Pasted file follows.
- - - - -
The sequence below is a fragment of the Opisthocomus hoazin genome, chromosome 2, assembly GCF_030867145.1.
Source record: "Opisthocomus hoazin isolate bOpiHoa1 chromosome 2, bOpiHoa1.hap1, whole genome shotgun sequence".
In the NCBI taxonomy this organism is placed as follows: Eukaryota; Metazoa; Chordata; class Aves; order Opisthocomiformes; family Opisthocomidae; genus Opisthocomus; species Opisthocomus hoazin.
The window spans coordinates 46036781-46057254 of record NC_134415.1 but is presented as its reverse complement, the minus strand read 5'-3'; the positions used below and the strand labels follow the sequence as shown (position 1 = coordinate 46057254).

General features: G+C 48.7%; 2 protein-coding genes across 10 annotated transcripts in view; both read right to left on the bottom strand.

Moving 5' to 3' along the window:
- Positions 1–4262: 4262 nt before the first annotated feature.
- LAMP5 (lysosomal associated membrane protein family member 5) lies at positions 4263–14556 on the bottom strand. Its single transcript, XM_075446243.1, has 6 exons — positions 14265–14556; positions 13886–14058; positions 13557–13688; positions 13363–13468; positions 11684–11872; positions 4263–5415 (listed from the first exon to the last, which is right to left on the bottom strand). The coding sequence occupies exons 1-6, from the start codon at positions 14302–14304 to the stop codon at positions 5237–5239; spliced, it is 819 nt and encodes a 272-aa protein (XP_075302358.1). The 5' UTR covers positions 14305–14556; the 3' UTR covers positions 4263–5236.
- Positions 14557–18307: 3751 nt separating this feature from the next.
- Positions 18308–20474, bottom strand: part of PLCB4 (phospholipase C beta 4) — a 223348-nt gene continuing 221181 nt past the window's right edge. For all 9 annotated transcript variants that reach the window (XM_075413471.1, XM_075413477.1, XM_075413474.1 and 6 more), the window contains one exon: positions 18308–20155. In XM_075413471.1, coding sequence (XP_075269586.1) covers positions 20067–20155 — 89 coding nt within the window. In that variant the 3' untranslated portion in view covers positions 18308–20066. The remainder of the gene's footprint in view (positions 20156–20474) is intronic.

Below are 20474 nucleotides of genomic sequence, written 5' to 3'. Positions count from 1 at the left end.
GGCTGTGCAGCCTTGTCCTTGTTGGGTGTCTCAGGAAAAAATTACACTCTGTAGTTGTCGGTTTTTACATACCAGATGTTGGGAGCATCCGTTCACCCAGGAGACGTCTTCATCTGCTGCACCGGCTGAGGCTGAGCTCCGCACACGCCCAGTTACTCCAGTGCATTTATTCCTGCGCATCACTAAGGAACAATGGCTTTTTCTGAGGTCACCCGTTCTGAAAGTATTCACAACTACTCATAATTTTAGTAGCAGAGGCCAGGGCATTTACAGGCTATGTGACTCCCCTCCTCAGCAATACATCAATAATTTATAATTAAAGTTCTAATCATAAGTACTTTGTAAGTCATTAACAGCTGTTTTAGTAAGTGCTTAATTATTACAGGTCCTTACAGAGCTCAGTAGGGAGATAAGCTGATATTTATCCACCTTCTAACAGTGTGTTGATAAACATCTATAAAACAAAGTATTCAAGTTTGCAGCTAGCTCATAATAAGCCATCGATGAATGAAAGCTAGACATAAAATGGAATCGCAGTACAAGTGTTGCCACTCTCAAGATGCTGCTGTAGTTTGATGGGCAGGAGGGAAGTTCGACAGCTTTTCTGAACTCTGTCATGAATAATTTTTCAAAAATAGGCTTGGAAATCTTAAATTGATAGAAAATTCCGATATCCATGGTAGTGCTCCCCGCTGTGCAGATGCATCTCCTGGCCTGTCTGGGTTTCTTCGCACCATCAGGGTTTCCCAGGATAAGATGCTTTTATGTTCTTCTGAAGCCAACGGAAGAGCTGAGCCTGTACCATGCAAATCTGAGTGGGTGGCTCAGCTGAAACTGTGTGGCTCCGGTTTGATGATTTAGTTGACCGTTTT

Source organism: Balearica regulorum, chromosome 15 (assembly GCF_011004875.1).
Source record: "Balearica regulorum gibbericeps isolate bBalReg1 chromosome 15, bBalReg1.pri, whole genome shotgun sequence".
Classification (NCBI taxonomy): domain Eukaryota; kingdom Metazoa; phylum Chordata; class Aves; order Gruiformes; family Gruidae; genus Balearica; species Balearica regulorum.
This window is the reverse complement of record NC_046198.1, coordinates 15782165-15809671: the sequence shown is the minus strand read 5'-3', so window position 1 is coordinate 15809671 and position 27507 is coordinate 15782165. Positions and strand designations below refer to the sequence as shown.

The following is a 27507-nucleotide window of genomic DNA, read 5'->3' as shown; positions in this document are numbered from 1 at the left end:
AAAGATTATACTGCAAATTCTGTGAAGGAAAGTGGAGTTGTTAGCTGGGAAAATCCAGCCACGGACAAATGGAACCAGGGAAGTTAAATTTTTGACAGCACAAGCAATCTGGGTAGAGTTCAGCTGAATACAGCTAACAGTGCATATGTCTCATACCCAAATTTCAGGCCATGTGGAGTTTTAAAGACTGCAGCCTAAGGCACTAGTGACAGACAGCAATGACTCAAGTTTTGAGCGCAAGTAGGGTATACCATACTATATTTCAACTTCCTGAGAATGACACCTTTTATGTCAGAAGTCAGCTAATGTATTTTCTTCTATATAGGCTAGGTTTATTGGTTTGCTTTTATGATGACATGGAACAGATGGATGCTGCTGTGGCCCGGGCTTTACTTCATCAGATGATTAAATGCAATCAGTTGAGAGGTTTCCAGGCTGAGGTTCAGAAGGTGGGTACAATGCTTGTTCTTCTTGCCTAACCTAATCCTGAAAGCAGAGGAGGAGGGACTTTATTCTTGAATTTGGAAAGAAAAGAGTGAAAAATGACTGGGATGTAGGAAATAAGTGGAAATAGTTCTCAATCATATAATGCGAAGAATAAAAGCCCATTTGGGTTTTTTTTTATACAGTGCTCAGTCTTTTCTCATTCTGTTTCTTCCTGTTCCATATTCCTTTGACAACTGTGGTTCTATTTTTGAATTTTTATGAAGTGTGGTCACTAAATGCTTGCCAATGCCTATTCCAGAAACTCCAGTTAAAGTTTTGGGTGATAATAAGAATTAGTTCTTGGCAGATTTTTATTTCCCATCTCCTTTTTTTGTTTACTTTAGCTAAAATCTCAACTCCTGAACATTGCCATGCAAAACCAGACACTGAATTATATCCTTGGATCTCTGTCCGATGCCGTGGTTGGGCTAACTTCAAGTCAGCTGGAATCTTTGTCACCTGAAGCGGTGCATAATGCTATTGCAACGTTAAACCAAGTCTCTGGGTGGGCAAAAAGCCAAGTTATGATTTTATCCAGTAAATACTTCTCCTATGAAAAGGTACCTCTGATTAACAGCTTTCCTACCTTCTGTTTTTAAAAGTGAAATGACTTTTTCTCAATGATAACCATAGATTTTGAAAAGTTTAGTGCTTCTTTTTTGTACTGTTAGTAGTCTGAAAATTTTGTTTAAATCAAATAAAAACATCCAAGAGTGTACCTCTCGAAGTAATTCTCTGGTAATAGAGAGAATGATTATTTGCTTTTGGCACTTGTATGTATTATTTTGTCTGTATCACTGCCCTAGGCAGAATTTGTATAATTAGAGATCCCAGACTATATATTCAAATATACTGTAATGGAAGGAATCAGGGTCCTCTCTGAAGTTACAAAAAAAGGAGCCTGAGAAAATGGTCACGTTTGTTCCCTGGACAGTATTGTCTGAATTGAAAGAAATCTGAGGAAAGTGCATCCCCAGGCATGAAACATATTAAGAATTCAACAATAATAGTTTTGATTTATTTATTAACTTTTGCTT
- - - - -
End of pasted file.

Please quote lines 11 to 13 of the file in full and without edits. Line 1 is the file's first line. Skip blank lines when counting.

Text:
Below are 20474 nucleotides of genomic sequence, written 5' to 3'. Positions count from 1 at the left end.
GGCTGTGCAGCCTTGTCCTTGTTGGGTGTCTCAGGAAAAAATTACACTCTGTAGTTGTCGGTTTTTACATACCAGATGTTGGGAGCATCCGTTCACCCAGGAGACGTCTTCATCTGCTGCACCGGCTGAGGCTGAGCTCCGCACACGCCCAGTTACTCCAGTGCATTTATTCCTGCGCATCACTAAGGAACAATGGCTTTTTCTGAGGTCACCCGTTCTGAAAGTATTCACAACTACTCATAATTTTAGTAGCAGAGGCCAGGGCATTTACAGGCTATGTGACTCCCCTCCTCAGCAATACATCAATAATTTATAATTAAAGTTCTAATCATAAGTACTTTGTAAGTCATTAACAGCTGTTTTAGTAAGTGCTTAATTATTACAGGTCCTTACAGAGCTCAGTAGGGAGATAAGCTGATATTTATCCACCTTCTAACAGTGTGTTGATAAACATCTATAAAACAAAGTATTCAAGTTTGCAGCTAGCTCATAATAAGCCATCGATGAATGAAAGCTAGACATAAAATGGAATCGCAGTACAAGTGTTGCCACTCTCAAGATGCTGCTGTAGTTTGATGGGCAGGAGGGAAGTTCGACAGCTTTTCTGAACTCTGTCATGAATAATTTTTCAAAAATAGGCTTGGAAATCTTAAATTGATAGAAAATTCCGATATCCATGGTAGTGCTCCCCGCTGTGCAGATGCATCTCCTGGCCTGTCTGGGTTTCTTCGCACCATCAGGGTTTCCCAGGATAAGATGCTTTTATGTTCTTCTGAAGCCAACGGAAGAGCTGAGCCTGTACCATGCAAATCTGAGTGGGTGGCTCAGCTGAAACTGTGTGGCTCCGGTTTGATGATTTAGTTGACCGTTTT

Source organism: Balearica regulorum, chromosome 15 (assembly GCF_011004875.1).